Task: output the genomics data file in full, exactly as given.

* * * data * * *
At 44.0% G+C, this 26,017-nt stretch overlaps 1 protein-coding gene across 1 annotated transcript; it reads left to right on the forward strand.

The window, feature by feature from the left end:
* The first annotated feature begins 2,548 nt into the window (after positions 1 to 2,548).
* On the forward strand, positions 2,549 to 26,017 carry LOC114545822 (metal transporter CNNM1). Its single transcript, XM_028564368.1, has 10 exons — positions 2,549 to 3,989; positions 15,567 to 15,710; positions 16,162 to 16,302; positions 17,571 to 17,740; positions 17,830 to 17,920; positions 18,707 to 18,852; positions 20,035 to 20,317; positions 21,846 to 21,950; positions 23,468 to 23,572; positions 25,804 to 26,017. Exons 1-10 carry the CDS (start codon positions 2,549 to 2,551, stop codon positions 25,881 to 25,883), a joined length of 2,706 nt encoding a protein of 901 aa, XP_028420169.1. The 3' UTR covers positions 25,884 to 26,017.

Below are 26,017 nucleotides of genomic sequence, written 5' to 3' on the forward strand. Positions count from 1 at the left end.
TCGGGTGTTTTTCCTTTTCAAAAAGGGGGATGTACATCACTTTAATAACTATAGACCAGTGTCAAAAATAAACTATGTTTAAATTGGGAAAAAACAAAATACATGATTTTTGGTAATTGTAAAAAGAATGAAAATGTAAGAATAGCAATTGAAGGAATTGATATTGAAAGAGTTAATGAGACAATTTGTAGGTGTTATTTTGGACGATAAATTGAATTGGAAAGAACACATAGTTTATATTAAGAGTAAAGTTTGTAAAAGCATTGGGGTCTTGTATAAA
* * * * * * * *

At 44.0% G+C, this 26,017-nt stretch overlaps 1 protein-coding gene across 1 annotated transcript; it reads left to right on the forward strand.

The window, feature by feature from the left end:
* The first annotated feature begins 2,548 nt into the window (after positions 1 to 2,548).
* On the forward strand, positions 2,549 to 26,017 carry LOC114545822 (metal transporter CNNM1). Its single transcript, XM_028564368.1, has 10 exons — positions 2,549 to 3,989; positions 15,567 to 15,710; positions 16,162 to 16,302; positions 17,571 to 17,740; positions 17,830 to 17,920; positions 18,707 to 18,852; positions 20,035 to 20,317; positions 21,846 to 21,950; positions 23,468 to 23,572; positions 25,804 to 26,017. Exons 1-10 carry the CDS (start codon positions 2,549 to 2,551, stop codon positions 25,881 to 25,883), a joined length of 2,706 nt encoding a protein of 901 aa, XP_028420169.1. The 3' UTR covers positions 25,884 to 26,017.

Below are 26,017 nucleotides of genomic sequence, written 5' to 3' on the forward strand. Positions count from 1 at the left end.
TCGGGTGTTTTTCCTTTTCAAAAAGGGGGATGTACATCACTTTAATAACTATAGACCAGTGTCAAAAATAAACTATGTTTAAATTGGGAAAAAACAAAATACATGATTTTTGGTAATTGTAAAAAGAATGAAAATGTAAGAATAGCAATTGAAGGAATTGATATTGAAAGAGTTAATGAGACAATTTGTAGGTGTTATTTTGGACGATAAATTGAATTGGAAAGAACACATAGTTTATATTAAGAGTAAAGTTTGTAAAAGCATTGGGGTCTTGTATAAA